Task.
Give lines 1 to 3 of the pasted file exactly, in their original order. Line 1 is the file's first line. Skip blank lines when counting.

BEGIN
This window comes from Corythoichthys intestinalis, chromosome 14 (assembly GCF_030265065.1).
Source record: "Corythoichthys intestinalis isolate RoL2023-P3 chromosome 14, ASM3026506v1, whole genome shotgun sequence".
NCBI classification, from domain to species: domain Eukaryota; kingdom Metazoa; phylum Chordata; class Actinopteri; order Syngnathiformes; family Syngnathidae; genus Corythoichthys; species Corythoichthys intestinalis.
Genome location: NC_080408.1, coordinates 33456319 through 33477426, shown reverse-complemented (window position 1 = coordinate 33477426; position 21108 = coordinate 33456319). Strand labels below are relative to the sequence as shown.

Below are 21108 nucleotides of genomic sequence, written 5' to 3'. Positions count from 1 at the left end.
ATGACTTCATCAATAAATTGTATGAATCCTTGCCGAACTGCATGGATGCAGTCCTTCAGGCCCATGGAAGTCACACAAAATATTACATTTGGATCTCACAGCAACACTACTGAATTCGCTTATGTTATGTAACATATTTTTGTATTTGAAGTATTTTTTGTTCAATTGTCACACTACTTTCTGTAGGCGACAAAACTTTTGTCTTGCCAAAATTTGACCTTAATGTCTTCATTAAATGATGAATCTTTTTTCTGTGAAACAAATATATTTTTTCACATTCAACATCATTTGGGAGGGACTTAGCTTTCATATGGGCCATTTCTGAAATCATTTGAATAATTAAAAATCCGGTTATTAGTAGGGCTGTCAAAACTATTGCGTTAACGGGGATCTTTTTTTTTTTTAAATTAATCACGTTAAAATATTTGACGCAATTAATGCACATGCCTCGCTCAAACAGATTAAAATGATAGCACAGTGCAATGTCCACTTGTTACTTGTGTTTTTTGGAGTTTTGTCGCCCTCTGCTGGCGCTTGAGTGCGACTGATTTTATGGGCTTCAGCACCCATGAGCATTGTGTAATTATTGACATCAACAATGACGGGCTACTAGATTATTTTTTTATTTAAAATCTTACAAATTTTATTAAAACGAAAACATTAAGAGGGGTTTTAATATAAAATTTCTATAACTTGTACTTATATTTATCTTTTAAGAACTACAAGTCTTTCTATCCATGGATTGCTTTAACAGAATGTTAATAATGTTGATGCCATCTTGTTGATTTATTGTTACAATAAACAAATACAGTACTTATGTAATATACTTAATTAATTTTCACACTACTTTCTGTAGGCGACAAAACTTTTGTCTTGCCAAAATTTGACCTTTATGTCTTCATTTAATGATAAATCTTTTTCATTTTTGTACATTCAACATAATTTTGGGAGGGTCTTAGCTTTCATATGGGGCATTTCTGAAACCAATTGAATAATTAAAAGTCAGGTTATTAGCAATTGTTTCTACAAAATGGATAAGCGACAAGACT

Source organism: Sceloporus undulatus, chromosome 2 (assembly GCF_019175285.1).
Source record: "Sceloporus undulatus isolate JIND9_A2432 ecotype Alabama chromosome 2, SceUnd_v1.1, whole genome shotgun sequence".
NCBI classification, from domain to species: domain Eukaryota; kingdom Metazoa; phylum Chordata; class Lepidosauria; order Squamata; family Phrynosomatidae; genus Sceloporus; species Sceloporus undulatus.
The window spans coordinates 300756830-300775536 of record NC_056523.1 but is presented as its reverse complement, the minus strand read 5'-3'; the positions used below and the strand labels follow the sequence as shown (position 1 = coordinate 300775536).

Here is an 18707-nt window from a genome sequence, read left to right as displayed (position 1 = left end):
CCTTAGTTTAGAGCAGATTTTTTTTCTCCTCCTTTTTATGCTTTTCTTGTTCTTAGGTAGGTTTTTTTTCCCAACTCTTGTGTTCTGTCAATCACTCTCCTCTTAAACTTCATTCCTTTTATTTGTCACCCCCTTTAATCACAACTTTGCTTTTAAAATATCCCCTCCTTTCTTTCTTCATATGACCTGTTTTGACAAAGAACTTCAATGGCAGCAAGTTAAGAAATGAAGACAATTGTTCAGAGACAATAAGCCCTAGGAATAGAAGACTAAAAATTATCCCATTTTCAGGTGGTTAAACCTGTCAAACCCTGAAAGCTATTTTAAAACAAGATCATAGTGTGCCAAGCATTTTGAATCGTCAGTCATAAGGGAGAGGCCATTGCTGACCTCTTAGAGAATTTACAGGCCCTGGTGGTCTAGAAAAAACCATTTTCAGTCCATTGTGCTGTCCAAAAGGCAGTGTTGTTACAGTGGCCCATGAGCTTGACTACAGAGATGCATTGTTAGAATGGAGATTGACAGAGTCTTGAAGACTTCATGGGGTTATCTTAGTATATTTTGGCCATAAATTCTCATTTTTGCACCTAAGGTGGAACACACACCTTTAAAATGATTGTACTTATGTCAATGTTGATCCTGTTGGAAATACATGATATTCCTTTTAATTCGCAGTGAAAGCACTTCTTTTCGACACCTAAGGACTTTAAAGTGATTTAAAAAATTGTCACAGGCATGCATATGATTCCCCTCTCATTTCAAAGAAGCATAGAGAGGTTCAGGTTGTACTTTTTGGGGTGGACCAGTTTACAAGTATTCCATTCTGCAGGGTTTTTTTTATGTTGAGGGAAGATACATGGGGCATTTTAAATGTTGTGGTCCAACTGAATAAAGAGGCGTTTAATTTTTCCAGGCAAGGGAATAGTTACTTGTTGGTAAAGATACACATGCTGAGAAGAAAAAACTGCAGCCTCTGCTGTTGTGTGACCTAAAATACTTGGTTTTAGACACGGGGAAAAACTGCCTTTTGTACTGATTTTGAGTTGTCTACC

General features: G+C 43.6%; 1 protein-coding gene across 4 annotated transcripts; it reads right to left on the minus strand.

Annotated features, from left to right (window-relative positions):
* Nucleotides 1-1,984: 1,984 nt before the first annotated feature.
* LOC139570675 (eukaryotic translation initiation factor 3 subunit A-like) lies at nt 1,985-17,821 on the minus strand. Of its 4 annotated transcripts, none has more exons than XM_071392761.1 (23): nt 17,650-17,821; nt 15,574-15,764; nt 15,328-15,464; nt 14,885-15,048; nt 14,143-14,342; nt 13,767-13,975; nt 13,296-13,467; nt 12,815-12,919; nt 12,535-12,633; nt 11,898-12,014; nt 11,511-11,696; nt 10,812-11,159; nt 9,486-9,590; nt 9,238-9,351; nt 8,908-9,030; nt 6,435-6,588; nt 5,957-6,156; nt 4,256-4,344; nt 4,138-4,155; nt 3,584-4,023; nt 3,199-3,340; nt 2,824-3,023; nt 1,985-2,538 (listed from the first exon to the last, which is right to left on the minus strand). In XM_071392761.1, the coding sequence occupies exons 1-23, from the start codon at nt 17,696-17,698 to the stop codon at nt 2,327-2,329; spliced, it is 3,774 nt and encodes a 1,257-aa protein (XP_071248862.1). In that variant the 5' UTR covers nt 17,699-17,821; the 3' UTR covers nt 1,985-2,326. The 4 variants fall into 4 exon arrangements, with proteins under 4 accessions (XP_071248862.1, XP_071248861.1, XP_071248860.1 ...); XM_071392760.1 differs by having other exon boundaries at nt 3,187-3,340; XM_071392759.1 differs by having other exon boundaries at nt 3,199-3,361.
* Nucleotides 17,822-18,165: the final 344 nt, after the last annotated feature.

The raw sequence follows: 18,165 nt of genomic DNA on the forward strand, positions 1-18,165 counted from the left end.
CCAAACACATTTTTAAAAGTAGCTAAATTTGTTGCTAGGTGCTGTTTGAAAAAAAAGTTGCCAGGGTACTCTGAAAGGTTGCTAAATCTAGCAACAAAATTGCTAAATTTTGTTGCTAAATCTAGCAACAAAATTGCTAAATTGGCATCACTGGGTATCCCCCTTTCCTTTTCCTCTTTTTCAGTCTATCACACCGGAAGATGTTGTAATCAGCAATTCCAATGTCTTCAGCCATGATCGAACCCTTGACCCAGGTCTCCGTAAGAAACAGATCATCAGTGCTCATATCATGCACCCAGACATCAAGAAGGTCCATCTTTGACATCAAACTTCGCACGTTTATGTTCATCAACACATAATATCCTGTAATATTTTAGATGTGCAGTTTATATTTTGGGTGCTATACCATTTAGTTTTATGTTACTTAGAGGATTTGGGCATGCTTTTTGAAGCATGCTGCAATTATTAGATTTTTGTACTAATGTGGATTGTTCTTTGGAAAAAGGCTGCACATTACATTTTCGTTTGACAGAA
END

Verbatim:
This window comes from Corythoichthys intestinalis, chromosome 14 (assembly GCF_030265065.1).
Source record: "Corythoichthys intestinalis isolate RoL2023-P3 chromosome 14, ASM3026506v1, whole genome shotgun sequence".
NCBI classification, from domain to species: domain Eukaryota; kingdom Metazoa; phylum Chordata; class Actinopteri; order Syngnathiformes; family Syngnathidae; genus Corythoichthys; species Corythoichthys intestinalis.